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Non Profit Organizations? Really? Think Again!

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Shivani Ghildiyal:

There is no denying the fact that we, the youth of the nation, are practical enough. We have a capability to clearly demarcate between black and white. Still, there are certain moments when we, rather than being creatures of logic, turn into creatures of emotions.  The moment we see the ill fate of anyone around, we suddenly feel pushed out of our complacent zone – people who don’t have food, clothing and shelter, people who are turned homeless by natural disasters, children who don’t have access to education and the list goes on. As much as we might want to help them, we are unable to. Reason being – absence of any mode to help.

At this juncture, NGO’s become prominent as the instruments of change we want to make in someone’s life.

On one hand, where government is busy calling multinational companies to the countries, helping the rich get richer, Non -Governmental Organisations are the institutions of change for those who need it the most.

But when it turns out that the institution, we have been almost considering reverent, is not really worth looking upto; when it turns out that, it has been misusing the trust of people, public outrage is bound to occur.

To commence the revelation of these counterfeit NGO’s, let us breeze through various cases that have been coming up.

There have been news about so called  NGOs vanishing with about 500 crores after swindling poor people who trusted them to get high  weekly dividends.

NGO Freedom Unnayan Sangstha had vanished overnight with nearly Rs 250 crore collected from about two lakh members. Lax management of the Natore district administration is to blame. Another NGO in Sylhet named Islamic Development Foundation disappeared with about Rs.50 lakh collected from over 500 members.

More than 300 fake NGOs are operating all over the country. As shocking as it might sound, the fact remains that absence of adequate exposure and vigilance helps these organizations to grow, and grow fearlessly.

Based on the type of orientation, NGO’s are classified as-

  • Charitable orientation
  • Service orientation
  • Participatory orientation
  • Empowering orientation

The mismanagement of funds has been highest in case of charitable organisations which work under the patronisation of influential people and local administration. The unholy nexus of the NGO-men with the dishonest members of law enforcement agencies help these NGOs to carry out  misappropriation of funds that were meant for poverty alleviation and diversification to organisations that have no link to poverty alleviation. Some NGO’s for refugee settlements and asylums, whose key functions were to adress the problem of basic amenity provision and manage the issue of statelessness have also grossly failed by only using a measly amount for development. The rest makes its way to their pocket.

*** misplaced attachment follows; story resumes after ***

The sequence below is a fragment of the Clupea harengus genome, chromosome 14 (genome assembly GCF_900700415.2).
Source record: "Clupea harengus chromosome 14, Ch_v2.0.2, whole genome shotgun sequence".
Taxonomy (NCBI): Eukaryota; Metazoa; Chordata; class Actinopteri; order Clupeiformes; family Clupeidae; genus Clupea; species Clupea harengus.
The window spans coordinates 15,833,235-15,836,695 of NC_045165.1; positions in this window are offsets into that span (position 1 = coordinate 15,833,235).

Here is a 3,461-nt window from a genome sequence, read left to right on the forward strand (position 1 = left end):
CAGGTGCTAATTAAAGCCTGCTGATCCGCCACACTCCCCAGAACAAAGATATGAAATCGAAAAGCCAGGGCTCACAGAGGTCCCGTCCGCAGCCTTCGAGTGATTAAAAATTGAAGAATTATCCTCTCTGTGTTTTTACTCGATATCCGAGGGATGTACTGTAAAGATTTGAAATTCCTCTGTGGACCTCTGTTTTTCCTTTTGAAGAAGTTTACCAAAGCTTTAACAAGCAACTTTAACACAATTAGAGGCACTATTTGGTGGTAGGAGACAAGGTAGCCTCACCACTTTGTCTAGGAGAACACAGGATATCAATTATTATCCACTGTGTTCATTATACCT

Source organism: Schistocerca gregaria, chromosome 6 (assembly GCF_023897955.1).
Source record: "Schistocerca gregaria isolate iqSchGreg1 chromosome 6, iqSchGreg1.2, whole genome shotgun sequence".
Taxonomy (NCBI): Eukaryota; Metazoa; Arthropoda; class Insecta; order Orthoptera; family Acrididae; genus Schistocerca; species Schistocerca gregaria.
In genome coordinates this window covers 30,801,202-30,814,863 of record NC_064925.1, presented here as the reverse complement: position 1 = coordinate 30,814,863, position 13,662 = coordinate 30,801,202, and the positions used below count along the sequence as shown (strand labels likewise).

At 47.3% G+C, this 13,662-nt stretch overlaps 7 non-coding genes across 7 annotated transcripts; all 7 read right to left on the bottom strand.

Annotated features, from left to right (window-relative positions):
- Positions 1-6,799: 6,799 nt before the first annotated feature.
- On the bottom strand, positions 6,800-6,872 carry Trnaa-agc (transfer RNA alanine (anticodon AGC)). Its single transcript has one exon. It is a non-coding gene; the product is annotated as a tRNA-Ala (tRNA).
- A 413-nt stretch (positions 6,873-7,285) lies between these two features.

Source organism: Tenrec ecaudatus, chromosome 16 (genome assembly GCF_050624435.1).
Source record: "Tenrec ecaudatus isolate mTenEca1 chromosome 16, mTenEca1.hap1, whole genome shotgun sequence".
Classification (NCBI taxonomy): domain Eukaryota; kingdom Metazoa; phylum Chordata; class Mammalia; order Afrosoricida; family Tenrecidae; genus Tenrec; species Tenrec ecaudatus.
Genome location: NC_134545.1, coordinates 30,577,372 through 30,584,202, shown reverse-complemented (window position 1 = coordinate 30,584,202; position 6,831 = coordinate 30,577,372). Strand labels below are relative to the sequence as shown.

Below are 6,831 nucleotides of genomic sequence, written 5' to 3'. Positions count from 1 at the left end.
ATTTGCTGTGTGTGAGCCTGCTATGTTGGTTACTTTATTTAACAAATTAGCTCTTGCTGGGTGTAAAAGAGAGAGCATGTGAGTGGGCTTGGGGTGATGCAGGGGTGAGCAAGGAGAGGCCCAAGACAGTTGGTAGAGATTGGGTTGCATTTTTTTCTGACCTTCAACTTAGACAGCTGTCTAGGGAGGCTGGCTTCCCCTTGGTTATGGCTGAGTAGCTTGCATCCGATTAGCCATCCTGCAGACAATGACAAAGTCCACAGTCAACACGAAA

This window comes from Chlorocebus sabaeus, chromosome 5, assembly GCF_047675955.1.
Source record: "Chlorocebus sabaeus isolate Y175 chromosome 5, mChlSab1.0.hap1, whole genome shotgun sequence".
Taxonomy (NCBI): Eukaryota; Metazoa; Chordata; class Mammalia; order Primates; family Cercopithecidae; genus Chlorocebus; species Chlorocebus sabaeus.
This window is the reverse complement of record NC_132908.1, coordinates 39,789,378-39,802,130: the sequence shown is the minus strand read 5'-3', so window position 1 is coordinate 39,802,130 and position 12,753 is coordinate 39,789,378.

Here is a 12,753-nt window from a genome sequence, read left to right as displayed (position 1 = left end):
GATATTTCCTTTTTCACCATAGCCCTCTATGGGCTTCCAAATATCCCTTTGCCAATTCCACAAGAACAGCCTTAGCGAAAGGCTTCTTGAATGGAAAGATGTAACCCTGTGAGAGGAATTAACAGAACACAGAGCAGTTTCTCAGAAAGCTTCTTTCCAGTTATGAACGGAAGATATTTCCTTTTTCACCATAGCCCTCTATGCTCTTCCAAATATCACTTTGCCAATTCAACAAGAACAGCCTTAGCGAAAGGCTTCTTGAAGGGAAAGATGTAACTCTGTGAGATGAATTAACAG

Some fake NGOs, in the name of protecting children are actually engaging them in child labour, thus endangering their life even more. These helpless children are doomed to a fate much worse than if they were to beg around in the street for all their life.

Mere discussion of the problem will not be fruitful. Infact will only increase our distrust manifold. There are 12 laws for registering and regulating NGOs. However, most of the NGOs have their registration under the Voluntary Social Welfare Agencies (Regulation and Control) Ordinance 1961, administered by the Social Welfare Directorate, which provides, it seems, even the fake NGOs with the opportunities of getting registered, due to some loopholes in the ordinance. The World Bank also defined a number of areas relating to NGOs’ operations that require regulatory reforms. The areas include financial accountability and transparency that essentially involves proper auditing. As far as official control in this regard is concerned, the NGO Affairs Bureau is the lone regulatory body, set up on march 1, 1990, which has also proved ineffective. It is said that you cannot change the system unless you yourself go into the system. Being the responsible youth of the country, let us promise to be vigilant. In case of any suspicious encounter, report to the concerned authorities. Sharing our misadventure with others would protect them against similar hoax. The accomplice of a criminal is as much a criminal as is the criminal. Lax administration and callous management should be replaced by individuals who would be vigilant, so as to not let such organizations even begin to grow. Hence, in case of our inability to give them a better life, we must atleast make provisions to custodize them against the evil.

image courtesy: http://beta.thehindu.com/multimedia/dynamic/00018/FAKE_CURRENCY_NOTES_18529f.jpg

You must be to comment.
  1. Fahim_vora

    who are responsible to look after the work of NGO in Mumbai, India.

    i have encountered a suspicious NGO,
    which i am not sure.

    so i just want to make sure.

    so where can i report about them.

    1. YouthKiAwaaz